Tag Archives: Budapest

Heroes of the Secret Underground – Susanne Gervay

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Harper Collins Australia

April 2021

  • ISBN: 9781460758335
  • ISBN 10: 1460758331
  • Imprint: HarperCollins – AU
  • List Price: 16.99 AUD

What an absolute privilege to review Susanne’s new historical fiction inspired by, and a tribute to her own family’s history in Budapest during the last years of World War II.

12 year old Louie lives with her two younger brothers, Bert and Teddy, in a beautiful old-style hotel with her Hungarian grandparents, Zoltan and Verushka. The children’s parents are world-renown musicians who are often away but the three children love living in the Hotel Majestic, an oasis of magnolias and tranquility in a busy city. There are always interesting guests, the busyness of helping their Pa and Grandma with the daily tasks and the fascinating building itself to explore continually.

When Louie glimpses a strange girl in the street and finds a stunning rose gold locket the secrets of the past begin to slowly reveal themselves. There are certain clues the children find in the hotel itself but the locket is the talisman that transports them to a dark and dreadful time in their grandparents’ lives – Budapest 1944 and the cruel tyranny of the Nazis.

The mysterious girl, Naomi, is their guide into the dangerous world of the secret Jewish underground and the siblings become involved in a fraught mission to help rescue dozens of children as well as restoring the wondrous locket to its rightful owner. They are amazed to realise that they are watching their own grandparents, mere children themselves, heroically leading in this deadly encounter. As this hidden history unfolds, Louie understands so much more about her gracious grandparents and all they have overcome to reach the peaceful present.

There are moments of real terror and anguish but these are beautifully balanced with the hope and courage demonstrated by all the young people involved. For those of us who are fortunate enough to never have experienced such unspeakable horror there is inspiration that even in the darkest times there are those willing to stand up and resist.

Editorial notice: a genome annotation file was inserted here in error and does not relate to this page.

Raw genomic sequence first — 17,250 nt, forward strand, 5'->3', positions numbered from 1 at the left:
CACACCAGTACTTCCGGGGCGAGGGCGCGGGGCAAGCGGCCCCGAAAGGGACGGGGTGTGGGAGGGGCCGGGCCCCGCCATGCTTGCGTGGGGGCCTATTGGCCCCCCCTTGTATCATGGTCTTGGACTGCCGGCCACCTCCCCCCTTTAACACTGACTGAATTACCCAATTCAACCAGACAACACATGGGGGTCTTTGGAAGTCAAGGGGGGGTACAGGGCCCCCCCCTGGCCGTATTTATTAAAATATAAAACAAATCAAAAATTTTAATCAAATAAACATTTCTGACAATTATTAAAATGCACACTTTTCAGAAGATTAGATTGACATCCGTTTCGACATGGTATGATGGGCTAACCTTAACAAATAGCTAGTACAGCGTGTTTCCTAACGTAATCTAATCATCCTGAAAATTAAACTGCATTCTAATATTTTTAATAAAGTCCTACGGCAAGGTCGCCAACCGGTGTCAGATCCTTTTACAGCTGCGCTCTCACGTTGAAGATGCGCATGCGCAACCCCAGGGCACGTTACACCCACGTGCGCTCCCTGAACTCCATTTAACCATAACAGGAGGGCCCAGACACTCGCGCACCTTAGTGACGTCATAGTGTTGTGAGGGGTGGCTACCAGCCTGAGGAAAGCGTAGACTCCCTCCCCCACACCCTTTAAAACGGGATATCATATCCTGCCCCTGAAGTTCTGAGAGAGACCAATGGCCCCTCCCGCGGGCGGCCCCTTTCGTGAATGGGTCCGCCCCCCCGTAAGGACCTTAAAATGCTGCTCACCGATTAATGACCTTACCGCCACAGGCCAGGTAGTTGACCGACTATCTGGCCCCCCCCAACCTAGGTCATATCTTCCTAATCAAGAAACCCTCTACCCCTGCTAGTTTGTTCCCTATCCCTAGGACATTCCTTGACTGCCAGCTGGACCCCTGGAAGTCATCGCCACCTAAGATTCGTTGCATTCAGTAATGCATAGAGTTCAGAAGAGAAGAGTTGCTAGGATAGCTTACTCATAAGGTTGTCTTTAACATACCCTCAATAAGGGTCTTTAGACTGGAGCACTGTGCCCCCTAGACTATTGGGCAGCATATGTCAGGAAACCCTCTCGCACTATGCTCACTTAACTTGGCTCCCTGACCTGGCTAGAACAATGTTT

A year ago at the World Holocaust Forum Prince Charles said “The lessons of the Holocaust are searingly relevant to this day. Seventy-five years after the Liberation of Auschwitz-Birkenau, hatred and intolerance still lurk in the human heart, still tell new lies, adopt new disguises, and still seek new victims.”

We must continue to empower our young people to vigorously oppose the ongoing spread of hatred and bigotry that is still so prevalent. In my opinion, encouraging our readers to examine and reflect upon the past is one powerful way to do this.

This has my highest recommendation for young readers from upper primary onwards. Pre-orders available from Booktopia or Amazon

Shalom aleichem 

Peter in Peril: Courage and Hope in World War Two – Helen Bate

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peterinperil

Walker Books Australia

ISBN: 9781910959572
Imprint: OTTER-BARRY BOOKS
September 1, 2016
Australian RRP: $27.99

There is always a need for memoirs or biographical texts in a simpler format for younger students. There is also always a great demand, in my experience, for true stories of bravery especially during times of conflict. The enduring popularity of true stories around the Holocaust is evident. Not because the young readers enjoy the horrible or gruesome history but because they are continually inspired by the resilience of the human spirit. When these stories are told from a child’s POV they become even more powerful.

This graphic novel is based on the recollections of Peter, who was six at the time when Budapest fell to the Nazi regime. For Jewish families such as Peter’s this marked the beginning of a long, difficult and dangerous period of history.

The dangers and the stark reality of living in fear and hiding are minimised but there is no doubt that children will still grasp the enormity of the situation in which Peter and his family found themselves.  Throughout these dark times there were still moments for Peter to still just be a child and these make for real contrast to the grimness of his environment.

Thankfully Peter and his family survived and continued to make Hungary their home after the war, when there was still as much struggle, poverty and lack of food.

The last few pages of the book relate some background to Peter’s story along with a summary of the family’s situation. A photo of adult Peter, now living in Austria, with his children and grandchildren provides a fitting ending to this story of one little boy’s war.

Highly recommended for readers of around 10 upwards.